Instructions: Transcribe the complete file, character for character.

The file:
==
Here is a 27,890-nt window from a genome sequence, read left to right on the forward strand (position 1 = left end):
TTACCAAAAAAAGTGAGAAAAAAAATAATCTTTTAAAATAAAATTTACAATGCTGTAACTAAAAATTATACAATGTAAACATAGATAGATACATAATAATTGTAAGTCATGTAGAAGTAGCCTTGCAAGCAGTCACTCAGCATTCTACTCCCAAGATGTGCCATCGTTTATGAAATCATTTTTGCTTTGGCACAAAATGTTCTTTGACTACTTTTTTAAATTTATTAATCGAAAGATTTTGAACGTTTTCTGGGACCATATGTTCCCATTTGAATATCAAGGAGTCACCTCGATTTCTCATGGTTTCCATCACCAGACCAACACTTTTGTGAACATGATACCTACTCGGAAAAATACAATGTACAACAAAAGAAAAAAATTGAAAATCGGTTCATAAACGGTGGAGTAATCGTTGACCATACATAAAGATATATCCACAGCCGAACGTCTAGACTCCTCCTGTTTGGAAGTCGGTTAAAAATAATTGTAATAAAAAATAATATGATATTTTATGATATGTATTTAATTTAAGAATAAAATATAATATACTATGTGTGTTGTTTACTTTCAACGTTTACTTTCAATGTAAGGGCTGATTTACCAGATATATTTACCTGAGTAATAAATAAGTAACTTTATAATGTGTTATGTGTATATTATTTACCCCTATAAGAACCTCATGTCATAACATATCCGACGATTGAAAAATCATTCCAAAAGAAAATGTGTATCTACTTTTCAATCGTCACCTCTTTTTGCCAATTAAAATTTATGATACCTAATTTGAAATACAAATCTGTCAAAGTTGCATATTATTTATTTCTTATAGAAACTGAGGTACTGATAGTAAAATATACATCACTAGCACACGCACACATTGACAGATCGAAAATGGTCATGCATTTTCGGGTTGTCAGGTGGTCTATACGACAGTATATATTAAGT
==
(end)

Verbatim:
Here is a 27,890-nt window from a genome sequence, read left to right on the forward strand (position 1 = left end):
TTACCAAAAAAAGTGAGAAAAAAAATAATCTTTTAAAATAAAATTTACAATGCTGTAACTAAAAATTATACAATGTAAACATAGATAGATACATAATAATTGTAAGTCATGTAGAAGTAGCCTTGCAAGCAGTCACTCAGCATTCTACTCCCAAGATGTGCCATCGTTTATGAAATCATTTTTGCTTTGGCACAAAATGTTCTTTGACTACTTTTTTAAATTTATTAATCGAAAGATTTTGAACGTTTTCTGGGACCATATGTTCCCATTTGAATATCAAGGAGTCACCTCGATTTCTCATGGTTTCCATCACCAGACCAACACTTTTGTGAACATGATACCTACTCGGAAAAATACAATGTACAACAAAAGAAAAAAATTGAAAATCGGTTCATAAACGGTGGAGTAATCGTTGACCATACATAAAGATATATCCACAGCCGAACGTCTAGACTCCTCCTGTTTGGAAGTCGGTTAAAAATAATTGTAATAAAAAATAATATGATATTTTATGATATGTATTTAATTTAAGAATAAAATATAATATACTATGTGTGTTGTTTACTTTCAACGTTTACTTTCAATGTAAGGGCTGATTTACCAGATATATTTACCTGAGTAATAAATAAGTAACTTTATAATGTGTTATGTGTATATTATTTACCCCTATAAGAACCTCATGTCATAACATATCCGACGATTGAAAAATCATTCCAAAAGAAAATGTGTATCTACTTTTCAATCGTCACCTCTTTTTGCCAATTAAAATTTATGATACCTAATTTGAAATACAAATCTGTCAAAGTTGCATATTATTTATTTCTTATAGAAACTGAGGTACTGATAGTAAAATATACATCACTAGCACACGCACACATTGACAGATCGAAAATGGTCATGCATTTTCGGGTTGTCAGGTGGTCTATACGACAGTATATATTAAGT